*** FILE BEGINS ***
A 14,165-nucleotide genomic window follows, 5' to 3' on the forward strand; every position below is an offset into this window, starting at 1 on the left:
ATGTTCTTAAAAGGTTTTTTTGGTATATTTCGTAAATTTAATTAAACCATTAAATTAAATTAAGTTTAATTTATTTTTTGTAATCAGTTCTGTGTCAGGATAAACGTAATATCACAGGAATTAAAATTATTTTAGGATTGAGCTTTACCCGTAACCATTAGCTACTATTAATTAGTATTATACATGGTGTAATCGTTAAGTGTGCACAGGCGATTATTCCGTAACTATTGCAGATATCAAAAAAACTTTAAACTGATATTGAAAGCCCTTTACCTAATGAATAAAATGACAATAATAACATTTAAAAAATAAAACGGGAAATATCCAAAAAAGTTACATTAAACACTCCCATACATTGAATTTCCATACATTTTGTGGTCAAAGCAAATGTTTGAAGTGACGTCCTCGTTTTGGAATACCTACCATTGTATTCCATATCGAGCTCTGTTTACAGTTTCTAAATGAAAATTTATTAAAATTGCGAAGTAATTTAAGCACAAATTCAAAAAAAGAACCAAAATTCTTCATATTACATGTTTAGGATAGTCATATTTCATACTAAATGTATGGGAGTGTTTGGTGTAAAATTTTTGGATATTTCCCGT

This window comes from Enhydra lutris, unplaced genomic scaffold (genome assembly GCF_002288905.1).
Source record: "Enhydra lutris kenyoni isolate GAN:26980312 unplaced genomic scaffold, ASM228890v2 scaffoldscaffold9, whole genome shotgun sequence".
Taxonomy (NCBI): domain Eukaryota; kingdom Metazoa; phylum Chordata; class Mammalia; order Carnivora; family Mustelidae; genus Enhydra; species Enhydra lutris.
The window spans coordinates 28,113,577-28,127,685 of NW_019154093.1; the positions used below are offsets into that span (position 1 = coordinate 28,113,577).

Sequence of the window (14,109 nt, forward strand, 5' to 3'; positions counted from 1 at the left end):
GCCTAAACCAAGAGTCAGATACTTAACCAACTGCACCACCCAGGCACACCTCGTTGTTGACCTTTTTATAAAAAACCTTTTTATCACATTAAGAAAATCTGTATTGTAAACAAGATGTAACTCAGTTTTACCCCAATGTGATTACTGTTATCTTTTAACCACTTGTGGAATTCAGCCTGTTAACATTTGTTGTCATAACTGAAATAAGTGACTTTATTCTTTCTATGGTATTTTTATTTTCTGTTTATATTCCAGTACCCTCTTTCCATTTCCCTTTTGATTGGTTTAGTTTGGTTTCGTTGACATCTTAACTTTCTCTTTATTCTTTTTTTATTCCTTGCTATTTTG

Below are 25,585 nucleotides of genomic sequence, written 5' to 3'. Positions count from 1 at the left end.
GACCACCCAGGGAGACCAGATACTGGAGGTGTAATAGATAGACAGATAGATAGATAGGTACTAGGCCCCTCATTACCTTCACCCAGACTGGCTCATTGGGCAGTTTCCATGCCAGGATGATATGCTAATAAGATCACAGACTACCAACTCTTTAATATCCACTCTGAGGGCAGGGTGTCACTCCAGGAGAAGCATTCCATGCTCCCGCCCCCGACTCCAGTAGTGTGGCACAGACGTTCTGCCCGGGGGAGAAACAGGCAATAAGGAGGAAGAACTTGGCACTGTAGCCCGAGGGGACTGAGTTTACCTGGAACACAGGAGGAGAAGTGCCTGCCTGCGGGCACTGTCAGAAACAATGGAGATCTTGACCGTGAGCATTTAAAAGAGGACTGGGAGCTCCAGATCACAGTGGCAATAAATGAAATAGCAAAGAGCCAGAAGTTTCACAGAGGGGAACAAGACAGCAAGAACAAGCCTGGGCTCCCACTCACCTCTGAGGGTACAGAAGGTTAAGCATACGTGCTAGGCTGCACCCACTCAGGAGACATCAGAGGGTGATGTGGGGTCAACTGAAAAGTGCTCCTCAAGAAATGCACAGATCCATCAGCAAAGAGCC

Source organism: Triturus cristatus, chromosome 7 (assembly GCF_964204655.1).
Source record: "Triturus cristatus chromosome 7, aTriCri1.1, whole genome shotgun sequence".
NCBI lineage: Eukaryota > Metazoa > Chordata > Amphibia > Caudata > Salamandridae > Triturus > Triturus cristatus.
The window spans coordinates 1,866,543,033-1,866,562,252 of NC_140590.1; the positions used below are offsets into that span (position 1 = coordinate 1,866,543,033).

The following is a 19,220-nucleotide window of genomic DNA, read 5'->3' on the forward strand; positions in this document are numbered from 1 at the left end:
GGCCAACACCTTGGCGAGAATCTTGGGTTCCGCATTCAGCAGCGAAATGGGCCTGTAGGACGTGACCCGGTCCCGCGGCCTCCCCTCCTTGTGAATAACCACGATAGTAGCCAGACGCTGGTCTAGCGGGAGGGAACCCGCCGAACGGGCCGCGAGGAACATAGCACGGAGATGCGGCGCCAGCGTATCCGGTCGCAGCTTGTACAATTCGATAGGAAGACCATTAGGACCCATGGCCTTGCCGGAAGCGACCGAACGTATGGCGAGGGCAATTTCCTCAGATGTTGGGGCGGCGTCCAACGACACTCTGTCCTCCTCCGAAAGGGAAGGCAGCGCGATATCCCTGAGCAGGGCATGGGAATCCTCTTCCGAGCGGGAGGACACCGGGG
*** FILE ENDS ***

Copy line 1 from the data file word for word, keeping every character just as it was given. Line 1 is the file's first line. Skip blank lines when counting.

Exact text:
A 14,165-nucleotide genomic window follows, 5' to 3' on the forward strand; every position below is an offset into this window, starting at 1 on the left: